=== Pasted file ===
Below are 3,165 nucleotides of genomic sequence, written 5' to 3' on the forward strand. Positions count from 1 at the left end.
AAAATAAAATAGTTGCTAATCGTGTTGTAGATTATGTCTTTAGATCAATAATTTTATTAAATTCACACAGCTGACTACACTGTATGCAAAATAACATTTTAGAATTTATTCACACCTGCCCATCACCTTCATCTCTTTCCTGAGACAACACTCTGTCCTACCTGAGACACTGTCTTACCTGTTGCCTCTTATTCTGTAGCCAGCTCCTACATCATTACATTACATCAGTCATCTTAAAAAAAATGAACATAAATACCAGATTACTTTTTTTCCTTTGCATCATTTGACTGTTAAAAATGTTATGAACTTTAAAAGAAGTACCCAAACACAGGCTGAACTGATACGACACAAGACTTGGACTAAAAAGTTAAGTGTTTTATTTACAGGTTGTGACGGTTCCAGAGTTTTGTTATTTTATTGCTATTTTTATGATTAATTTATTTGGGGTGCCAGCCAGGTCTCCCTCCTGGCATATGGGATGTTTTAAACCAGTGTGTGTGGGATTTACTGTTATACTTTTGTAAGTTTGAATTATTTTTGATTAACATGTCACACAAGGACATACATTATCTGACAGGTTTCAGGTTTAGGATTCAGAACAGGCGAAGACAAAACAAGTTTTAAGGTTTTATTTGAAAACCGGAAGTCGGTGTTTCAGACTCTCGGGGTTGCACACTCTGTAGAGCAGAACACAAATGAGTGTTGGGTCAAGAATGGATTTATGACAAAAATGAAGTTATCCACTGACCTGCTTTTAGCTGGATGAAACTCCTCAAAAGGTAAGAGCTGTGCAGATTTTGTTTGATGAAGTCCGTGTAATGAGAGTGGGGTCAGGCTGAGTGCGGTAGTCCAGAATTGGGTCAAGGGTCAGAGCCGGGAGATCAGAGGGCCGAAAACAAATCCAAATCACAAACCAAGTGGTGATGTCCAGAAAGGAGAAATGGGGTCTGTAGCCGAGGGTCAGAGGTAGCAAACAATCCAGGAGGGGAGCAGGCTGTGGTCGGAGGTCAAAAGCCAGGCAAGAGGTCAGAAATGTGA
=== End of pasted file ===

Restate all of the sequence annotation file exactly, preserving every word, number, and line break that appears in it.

Below are 3,165 nucleotides of genomic sequence, written 5' to 3' on the forward strand. Positions count from 1 at the left end.
AAAATAAAATAGTTGCTAATCGTGTTGTAGATTATGTCTTTAGATCAATAATTTTATTAAATTCACACAGCTGACTACACTGTATGCAAAATAACATTTTAGAATTTATTCACACCTGCCCATCACCTTCATCTCTTTCCTGAGACAACACTCTGTCCTACCTGAGACACTGTCTTACCTGTTGCCTCTTATTCTGTAGCCAGCTCCTACATCATTACATTACATCAGTCATCTTAAAAAAAATGAACATAAATACCAGATTACTTTTTTTCCTTTGCATCATTTGACTGTTAAAAATGTTATGAACTTTAAAAGAAGTACCCAAACACAGGCTGAACTGATACGACACAAGACTTGGACTAAAAAGTTAAGTGTTTTATTTACAGGTTGTGACGGTTCCAGAGTTTTGTTATTTTATTGCTATTTTTATGATTAATTTATTTGGGGTGCCAGCCAGGTCTCCCTCCTGGCATATGGGATGTTTTAAACCAGTGTGTGTGGGATTTACTGTTATACTTTTGTAAGTTTGAATTATTTTTGATTAACATGTCACACAAGGACATACATTATCTGACAGGTTTCAGGTTTAGGATTCAGAACAGGCGAAGACAAAACAAGTTTTAAGGTTTTATTTGAAAACCGGAAGTCGGTGTTTCAGACTCTCGGGGTTGCACACTCTGTAGAGCAGAACACAAATGAGTGTTGGGTCAAGAATGGATTTATGACAAAAATGAAGTTATCCACTGACCTGCTTTTAGCTGGATGAAACTCCTCAAAAGGTAAGAGCTGTGCAGATTTTGTTTGATGAAGTCCGTGTAATGAGAGTGGGGTCAGGCTGAGTGCGGTAGTCCAGAATTGGGTCAAGGGTCAGAGCCGGGAGATCAGAGGGCCGAAAACAAATCCAAATCACAAACCAAGTGGTGATGTCCAGAAAGGAGAAATGGGGTCTGTAGCCGAGGGTCAGAGGTAGCAAACAATCCAGGAGGGGAGCAGGCTGTGGTCGGAGGTCAAAAGCCAGGCAAGAGGTCAGAAATGTGA